“The hope is that maybe someone will hear the call. I know there are dogs inside,” he said. “I know it might sound silly what I’m saying, but there is always hope until we hear different.”
A total of 22 South Americans were missing in the collapse – nine from Argentina, six from Paraguay, four from Venezuela and three from Uruguay, officials from those countries said.
The collapse, which appeared to affect one leg of the L-shaped tower, tore off walls and tore up some houses in the still standing part of the building. TV footage showed beds, tables and chairs inside. Air conditioners were hung from parts of the building, where wires were hanging.
Barry Cohen, 63, said he and his wife were sleeping in the apartment building when he first heard what he thought was thunderclap. The couple went to their balcony, then opened the door to the hallway of the building to find “a pile of rubble, dust and smoke blowing up”.
“I couldn’t walk past my door,” said Cohen, the former vice mayor of Surfside.
Surfside City Commissioner Eliana Salzhauer told WPLG the county-mandated 40-year recertification process is underway. Salzhauer said the process would go smoothly. A home inspector was on site Wednesday.
“I want to know why this happened,” Salzhauer said. “This is really the only question. … And can it happen again? Is there another of our buildings in town in danger? “
The beachfront condo development was built in 1981. There were a few two-bedroom units on the market, with asking prices of $ 600,000 to $ 700,000. The neighborhood feel of the area provides a stark contrast to the glitz and bustle of nearby South Beach.
The area has a mix of new and older apartments, houses, condominiums, and hotels, with restaurants and shops serving an international mix of residents and tourists. The main street by the ocean is lined with glass-walled luxury condominiums, but more modest homes can be found inland. Among the locals are snowbirds, Russian immigrants, and Orthodox Jewish families.
Associated Press editors Tim Reynolds and Ian Mader in Miami; Freida Frisaro in Fort Lauderdale; Bobby Caina Calvan in Tallahassee; Jay Reeves in Birmingham, Alabama; and RJ Rico in Atlanta contributed to this report.
Firefighters conduct a search and rescue with dogs in the rubble of Champlain Towers South Condo after the multi-story building partially collapsed in Surfside, Fla. On Thursday, June 24, 2021 (David Santiago / Miami Herald via AP)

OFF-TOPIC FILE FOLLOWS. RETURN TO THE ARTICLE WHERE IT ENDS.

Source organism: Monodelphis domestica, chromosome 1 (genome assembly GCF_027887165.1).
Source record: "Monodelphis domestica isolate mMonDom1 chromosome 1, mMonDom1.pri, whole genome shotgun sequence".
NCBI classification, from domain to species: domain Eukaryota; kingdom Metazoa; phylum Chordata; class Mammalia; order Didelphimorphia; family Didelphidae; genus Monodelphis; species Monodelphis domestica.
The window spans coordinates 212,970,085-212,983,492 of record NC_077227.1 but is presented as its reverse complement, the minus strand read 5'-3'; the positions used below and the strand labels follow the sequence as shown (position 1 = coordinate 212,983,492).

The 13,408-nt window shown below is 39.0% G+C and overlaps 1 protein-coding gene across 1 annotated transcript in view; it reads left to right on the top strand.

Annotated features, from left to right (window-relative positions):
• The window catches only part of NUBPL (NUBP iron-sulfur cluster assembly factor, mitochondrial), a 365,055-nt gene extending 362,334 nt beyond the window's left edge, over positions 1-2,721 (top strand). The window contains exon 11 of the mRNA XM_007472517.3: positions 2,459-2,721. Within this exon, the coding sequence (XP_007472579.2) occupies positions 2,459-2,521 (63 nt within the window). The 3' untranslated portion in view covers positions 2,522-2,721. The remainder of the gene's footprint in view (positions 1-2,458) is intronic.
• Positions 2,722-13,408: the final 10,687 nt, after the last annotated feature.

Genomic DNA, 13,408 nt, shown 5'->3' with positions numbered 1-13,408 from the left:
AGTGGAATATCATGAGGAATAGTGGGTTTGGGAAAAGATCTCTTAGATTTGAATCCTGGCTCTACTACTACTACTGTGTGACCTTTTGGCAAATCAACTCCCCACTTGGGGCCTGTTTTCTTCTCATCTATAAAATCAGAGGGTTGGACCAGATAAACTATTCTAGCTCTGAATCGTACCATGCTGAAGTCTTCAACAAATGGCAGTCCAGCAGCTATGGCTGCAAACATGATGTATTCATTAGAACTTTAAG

A rescuer walks among the rubble where a wing of a 12-story oceanfront condominium collapsed on Thursday, June 24, 2021, in Miami’s Surfside neighborhood. (AP Photo / Lynne Sladky)
A couple kiss while awaiting news from the survivors of a collapsed condominium on Thursday, June 24, 2021 in Surfside, Florida. Dozens of survivors have been withdrawn and rescuers continue to look for more. (AP Photo / Marta Lavandier)
People look at the partially collapsed Champlain Towers South Condo in Surfside, Florida on Thursday, June 24, 2021 (David Santiago / Miami Herald via AP)
Jennifer Carr, right, sits with her daughter as they wait for news at a family reunification center, after a wing of a 12-story beachfront building collapsed on Thursday, June 24, 2021 , in the Surfside district of Miami. Carr and his family were evacuated from a nearby building. (AP Photo / Lynne Sladky)
Housewares and debris hang from a partially collapsed multi-story oceanfront condo on Thursday, June 24, 2021, in Surfside, Fla. (AP Photo / Wilfredo Lee)
This photo from a video provided by ReliableNewsMedia firefighters rescues a survivor from the rubble of Champlain Towers South Condo after the multi-story building partially collapsed in Surfside, Fla., Early Thursday, June 24, 2021 (ReliableNewsMedia via AP).
Florida Governor Ron DeSantis, center left, and Lt. Gov. Jeanette Nunez, center right, arrive for a press conference near the stage where a wing of a 12-story oceanfront building s ‘collapsed on Thursday, June 24, 2021, in the Miami Surf Zone. (AP Photo / Lynne Sladky)
A woman reacts by looking at a partially collapsed building on Thursday, June 24, 2021, in Surfside, Florida. A wing of a 12-story oceanfront building collapsed with a roar in a city outside of Miami early Thursday, trapping residents in rubble and twisted metal. (AP Photo / Wilfredo Lee)